We have seen in recent weeks how passionately many young people feel about the environment.
It is heartening that the people who are now growing up, not just in the UK but around the world, are acutely conscious of the need for us to be good stewards of our planet if we are to continue to benefit from its many and bountiful offerings.
So much that we take for granted in fact depends on the great forces of nature continuing to work broadly in our favour rather than against us. One has only to think of the extent to which we depend on water and on the condition of our soil for our survival to see that maintaining the ecological balances that support life on earth is a matter not of choice but of necessity. Technology can have awesome power – but it is ultimately puny in the face of the power of the natural world.
But all of this can seem very abstract and remote. So it matters a lot that concern with the future of the earth should be brought down to earth.
This is exactly what pupils at Damers First School in Dorchester have been doing brilliantly over the past few years.
Recently, the pupils met Michael Gove to talk about the need for a deposit return scheme on bottles and cans to reduce litter and plastic.
This is an obviously sensible proposition – and it is good to see young people focussing on something so practical as a way of improving our surroundings and preventing long-lasting damage to our ecological balances.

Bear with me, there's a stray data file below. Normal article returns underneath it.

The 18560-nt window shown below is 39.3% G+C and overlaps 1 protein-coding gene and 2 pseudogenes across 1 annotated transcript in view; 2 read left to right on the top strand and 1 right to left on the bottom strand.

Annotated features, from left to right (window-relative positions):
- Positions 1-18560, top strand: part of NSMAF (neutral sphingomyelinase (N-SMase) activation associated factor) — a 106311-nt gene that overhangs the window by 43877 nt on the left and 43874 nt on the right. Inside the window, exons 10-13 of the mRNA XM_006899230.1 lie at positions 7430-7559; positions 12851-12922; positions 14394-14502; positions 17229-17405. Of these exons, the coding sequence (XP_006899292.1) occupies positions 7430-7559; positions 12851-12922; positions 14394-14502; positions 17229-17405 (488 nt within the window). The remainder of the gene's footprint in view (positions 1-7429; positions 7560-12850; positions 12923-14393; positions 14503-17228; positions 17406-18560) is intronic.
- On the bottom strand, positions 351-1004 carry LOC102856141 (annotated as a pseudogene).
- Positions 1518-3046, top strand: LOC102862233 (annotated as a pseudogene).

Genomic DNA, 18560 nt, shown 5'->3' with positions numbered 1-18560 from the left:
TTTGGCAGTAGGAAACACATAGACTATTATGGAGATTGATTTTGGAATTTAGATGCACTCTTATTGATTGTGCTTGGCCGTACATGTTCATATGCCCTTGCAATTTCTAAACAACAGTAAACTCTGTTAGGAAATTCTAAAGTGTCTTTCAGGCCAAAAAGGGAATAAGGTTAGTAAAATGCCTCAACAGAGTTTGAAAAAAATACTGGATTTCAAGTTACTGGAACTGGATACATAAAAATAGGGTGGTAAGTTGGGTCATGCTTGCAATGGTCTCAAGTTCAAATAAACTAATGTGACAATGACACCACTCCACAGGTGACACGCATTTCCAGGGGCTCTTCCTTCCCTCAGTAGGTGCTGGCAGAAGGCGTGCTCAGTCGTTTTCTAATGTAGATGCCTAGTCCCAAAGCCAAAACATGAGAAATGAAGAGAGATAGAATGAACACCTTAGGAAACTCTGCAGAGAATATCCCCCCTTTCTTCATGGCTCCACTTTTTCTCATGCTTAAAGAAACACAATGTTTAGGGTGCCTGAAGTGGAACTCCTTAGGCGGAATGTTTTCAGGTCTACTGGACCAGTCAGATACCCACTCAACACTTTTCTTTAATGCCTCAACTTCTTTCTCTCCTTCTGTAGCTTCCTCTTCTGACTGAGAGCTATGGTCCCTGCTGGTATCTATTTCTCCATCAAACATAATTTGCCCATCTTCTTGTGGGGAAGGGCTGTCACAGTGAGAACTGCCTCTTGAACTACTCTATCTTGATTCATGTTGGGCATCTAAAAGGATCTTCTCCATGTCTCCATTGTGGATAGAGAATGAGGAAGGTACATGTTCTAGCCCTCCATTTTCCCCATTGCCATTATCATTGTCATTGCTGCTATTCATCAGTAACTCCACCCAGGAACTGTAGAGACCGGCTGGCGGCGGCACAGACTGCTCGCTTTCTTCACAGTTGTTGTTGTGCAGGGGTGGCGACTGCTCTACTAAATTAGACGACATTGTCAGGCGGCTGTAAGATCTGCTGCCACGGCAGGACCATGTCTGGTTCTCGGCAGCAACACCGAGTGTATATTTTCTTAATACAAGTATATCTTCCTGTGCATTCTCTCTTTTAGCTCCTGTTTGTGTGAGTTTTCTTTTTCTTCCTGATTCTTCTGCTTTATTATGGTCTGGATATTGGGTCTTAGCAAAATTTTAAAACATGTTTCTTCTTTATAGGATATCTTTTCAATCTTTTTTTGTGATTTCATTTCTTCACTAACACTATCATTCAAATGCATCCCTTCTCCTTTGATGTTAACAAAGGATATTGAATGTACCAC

But this is just part of what has been going on at Damers school. The pupils have been involved in cultivating what is turning into both a lovely and very useful garden. They are not only adorning the landscape but growing things to eat, recycling waste and producing energy.
Hats off to Damers!
What makes all of this so encouraging is that, alongside examples of practical work in schools like Damers, pupils from a wide range of schools from West Dorset as a whole have been involving themselves in every possible kind of activity to demonstrate their commitment to preserving and improving the environment.
I don’t think that this is just one of those fashions that has come and will later go. I believe it is, on the contrary, a profound cultural phenomenon. Of course, there is a long tradition right across the world, of concern for the preservation and enhancement of nature. This stretches back into the distant past – both in the western world and in the east.
But there was a time not so very long ago when the focus on technology and on human development seemed to eclipse these traditional concerns.
The ripple of environmental consciousness across the world in recent years has changed all that. And I don’t think it will now be possible for anybody to persuade people that we humans can preserve the quality of our lives without attending to the way in which those lives impact upon the world in which we live.